Honestly, if you think about it is a tad crazy-making.

The only answer I have found is through meditation and mindfulness and the idea of impermanence. It’s that old Buddhist saying, that what causes suffering is our attachment to things or people. We still need to build. We still need to love. We still need to feel a sense of peace and security. We just can’t get too attached to the external details:

Insight into impermanence is central to Buddhist practice. Buddhist practice points us toward becoming equanimous in the midst of change and wiser in how we respond to what comes and goes. In fact, Buddhism could be seen as one extended meditation on transience as a means to freedom. The Buddha’s last words were: “All conditioned things are impermanent. Strive on with diligence.”

…[The Buddha] said that suffering is not inherent in the world of impermanence; suffering arises when we cling. When clinging disappears, impermanence no longer gives rise to suffering. The solution to suffering, then, is to end clinging, not to try to escape from the transient world.-Gil Fronsdal, Insight Meditation center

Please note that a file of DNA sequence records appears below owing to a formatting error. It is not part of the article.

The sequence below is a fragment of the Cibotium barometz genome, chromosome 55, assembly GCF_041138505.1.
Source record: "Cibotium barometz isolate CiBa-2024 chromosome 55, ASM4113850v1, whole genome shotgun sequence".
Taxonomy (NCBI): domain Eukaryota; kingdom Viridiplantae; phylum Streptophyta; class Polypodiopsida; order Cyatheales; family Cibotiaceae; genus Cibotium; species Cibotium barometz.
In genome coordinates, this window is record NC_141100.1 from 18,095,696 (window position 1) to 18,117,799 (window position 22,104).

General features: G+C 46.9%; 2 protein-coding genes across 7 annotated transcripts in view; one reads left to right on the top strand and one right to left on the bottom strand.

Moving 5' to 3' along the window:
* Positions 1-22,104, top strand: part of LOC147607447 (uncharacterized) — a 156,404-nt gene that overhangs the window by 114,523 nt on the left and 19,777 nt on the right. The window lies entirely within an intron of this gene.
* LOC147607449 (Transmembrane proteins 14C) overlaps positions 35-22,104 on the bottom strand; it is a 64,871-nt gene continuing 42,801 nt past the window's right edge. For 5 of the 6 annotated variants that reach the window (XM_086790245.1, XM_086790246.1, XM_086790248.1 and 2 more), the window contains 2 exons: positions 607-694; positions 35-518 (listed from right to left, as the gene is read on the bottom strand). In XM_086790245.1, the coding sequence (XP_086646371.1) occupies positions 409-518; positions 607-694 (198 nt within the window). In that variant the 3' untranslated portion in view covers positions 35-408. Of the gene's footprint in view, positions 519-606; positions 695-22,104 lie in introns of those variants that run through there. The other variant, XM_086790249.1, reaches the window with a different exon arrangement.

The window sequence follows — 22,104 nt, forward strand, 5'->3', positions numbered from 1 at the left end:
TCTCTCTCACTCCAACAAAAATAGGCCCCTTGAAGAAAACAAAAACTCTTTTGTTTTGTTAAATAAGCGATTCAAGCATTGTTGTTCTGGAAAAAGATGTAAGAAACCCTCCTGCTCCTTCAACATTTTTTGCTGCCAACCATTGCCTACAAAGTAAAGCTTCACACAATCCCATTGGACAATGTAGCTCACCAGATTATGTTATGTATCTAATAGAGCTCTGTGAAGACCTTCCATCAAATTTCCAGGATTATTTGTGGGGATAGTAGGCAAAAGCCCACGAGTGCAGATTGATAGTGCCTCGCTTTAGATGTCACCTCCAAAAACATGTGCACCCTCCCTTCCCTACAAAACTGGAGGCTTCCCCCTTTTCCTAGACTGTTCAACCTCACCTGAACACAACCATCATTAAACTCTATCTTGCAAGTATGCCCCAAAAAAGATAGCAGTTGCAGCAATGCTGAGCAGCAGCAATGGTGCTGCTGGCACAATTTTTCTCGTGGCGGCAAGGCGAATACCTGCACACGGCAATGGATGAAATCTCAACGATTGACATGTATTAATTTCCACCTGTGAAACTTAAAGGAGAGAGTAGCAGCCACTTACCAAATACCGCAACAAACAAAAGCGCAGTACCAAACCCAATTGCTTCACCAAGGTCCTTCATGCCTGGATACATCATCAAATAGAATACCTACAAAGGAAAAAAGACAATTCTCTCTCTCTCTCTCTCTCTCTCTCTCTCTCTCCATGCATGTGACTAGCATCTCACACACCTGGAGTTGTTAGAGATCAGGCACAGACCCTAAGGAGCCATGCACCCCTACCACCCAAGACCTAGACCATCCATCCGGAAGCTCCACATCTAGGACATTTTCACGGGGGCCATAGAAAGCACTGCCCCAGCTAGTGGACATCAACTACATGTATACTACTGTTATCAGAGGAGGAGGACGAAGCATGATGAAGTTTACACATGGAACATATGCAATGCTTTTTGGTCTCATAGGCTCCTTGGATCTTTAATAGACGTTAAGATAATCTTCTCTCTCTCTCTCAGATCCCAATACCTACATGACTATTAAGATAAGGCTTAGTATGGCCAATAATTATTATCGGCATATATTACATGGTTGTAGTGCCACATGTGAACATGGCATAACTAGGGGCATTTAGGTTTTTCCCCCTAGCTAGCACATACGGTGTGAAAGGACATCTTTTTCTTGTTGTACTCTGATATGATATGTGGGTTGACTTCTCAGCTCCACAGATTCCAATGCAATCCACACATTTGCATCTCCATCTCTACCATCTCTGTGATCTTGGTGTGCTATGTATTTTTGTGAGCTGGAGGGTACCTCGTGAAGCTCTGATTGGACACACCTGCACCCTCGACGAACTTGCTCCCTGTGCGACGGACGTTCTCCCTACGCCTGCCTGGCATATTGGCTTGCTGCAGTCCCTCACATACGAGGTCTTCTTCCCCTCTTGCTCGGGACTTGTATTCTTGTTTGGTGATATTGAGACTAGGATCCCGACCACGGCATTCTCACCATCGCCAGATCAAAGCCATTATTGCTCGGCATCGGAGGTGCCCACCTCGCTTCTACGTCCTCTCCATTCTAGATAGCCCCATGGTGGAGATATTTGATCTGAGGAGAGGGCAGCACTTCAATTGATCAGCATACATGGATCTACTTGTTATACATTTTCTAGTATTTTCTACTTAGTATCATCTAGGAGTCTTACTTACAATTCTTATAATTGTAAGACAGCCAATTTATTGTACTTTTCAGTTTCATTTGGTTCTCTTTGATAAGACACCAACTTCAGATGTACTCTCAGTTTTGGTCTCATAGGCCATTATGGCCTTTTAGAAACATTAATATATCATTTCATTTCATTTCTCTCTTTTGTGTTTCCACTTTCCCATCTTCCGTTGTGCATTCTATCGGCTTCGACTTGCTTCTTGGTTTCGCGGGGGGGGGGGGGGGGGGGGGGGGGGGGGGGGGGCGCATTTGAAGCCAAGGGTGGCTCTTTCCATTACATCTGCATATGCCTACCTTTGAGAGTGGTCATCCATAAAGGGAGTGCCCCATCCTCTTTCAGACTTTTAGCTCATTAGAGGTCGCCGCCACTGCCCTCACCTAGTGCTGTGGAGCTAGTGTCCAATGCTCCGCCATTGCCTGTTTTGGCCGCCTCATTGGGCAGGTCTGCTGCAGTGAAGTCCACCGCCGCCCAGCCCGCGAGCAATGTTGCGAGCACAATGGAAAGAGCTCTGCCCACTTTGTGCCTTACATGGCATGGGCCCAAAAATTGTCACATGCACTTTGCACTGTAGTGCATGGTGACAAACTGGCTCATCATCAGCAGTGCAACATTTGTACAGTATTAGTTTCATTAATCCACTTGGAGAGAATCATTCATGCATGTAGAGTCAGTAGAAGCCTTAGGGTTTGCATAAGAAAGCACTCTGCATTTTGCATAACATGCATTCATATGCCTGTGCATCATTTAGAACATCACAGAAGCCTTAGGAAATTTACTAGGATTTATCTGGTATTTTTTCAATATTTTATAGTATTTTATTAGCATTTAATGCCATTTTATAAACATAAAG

Ok. Easier said than done.

2. Self-Compassion and Self-Love are not Silly Little Self-Help Concepts

But vital for the progress of humanity. The world feels off-kilter these days. It feels like the pendulum is swinging towards a dark time, one that is dominated by fear-driven anger and shame and a tendency to shut down one’s heart and mind instead of taking an open, honest, lovingingly critical look at ourselves and our own motivations.

I understand. It is the hardest thing ever to do.